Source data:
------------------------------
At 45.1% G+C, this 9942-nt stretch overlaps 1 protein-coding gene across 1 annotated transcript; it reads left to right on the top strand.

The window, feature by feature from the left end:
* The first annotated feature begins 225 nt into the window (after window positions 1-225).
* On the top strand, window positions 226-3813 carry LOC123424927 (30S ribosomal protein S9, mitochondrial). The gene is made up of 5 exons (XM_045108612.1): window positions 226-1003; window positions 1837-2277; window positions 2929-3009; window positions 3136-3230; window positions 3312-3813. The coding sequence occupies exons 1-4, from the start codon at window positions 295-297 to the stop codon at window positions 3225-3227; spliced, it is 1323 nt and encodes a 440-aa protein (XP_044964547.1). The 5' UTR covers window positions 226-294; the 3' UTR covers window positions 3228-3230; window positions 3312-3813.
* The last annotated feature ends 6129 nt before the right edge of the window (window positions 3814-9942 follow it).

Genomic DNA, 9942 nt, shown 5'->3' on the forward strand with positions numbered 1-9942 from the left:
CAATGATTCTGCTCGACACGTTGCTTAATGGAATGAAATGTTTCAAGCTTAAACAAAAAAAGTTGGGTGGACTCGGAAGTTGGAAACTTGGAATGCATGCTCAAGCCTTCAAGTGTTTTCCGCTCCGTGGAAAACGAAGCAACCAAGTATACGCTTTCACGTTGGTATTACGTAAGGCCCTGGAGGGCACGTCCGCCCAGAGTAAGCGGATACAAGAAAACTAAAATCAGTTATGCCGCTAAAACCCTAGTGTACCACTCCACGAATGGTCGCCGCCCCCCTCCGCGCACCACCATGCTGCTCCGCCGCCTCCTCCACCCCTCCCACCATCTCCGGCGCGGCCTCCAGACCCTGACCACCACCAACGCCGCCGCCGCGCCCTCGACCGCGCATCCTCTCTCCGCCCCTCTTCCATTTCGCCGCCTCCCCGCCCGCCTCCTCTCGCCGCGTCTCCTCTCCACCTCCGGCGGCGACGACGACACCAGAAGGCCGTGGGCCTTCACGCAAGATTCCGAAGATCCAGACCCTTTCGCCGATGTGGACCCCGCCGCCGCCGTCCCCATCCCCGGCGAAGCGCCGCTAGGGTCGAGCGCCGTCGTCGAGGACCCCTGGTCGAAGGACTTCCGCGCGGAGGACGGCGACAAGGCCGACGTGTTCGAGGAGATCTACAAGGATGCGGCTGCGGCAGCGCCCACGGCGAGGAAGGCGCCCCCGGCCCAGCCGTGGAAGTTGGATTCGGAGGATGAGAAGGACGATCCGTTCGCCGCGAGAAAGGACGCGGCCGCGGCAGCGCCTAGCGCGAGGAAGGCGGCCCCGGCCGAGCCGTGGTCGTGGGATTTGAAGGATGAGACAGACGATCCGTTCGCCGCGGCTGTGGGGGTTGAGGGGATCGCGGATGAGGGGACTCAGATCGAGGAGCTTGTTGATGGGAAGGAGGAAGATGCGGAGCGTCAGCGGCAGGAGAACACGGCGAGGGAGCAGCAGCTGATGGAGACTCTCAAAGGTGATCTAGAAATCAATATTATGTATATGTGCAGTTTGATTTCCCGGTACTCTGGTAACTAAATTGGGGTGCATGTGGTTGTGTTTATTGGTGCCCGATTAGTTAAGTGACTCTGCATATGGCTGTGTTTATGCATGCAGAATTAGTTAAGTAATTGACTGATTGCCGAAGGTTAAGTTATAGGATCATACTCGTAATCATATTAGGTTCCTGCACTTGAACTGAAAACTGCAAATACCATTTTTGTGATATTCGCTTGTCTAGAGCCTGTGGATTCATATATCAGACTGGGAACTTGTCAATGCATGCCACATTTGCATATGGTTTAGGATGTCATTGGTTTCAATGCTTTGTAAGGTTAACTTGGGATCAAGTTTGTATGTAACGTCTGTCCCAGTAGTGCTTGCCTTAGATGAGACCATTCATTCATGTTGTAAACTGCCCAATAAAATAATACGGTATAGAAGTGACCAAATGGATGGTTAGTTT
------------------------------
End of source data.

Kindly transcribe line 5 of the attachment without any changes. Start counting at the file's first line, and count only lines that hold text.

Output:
* The last annotated feature ends 6129 nt before the right edge of the window (window positions 3814-9942 follow it).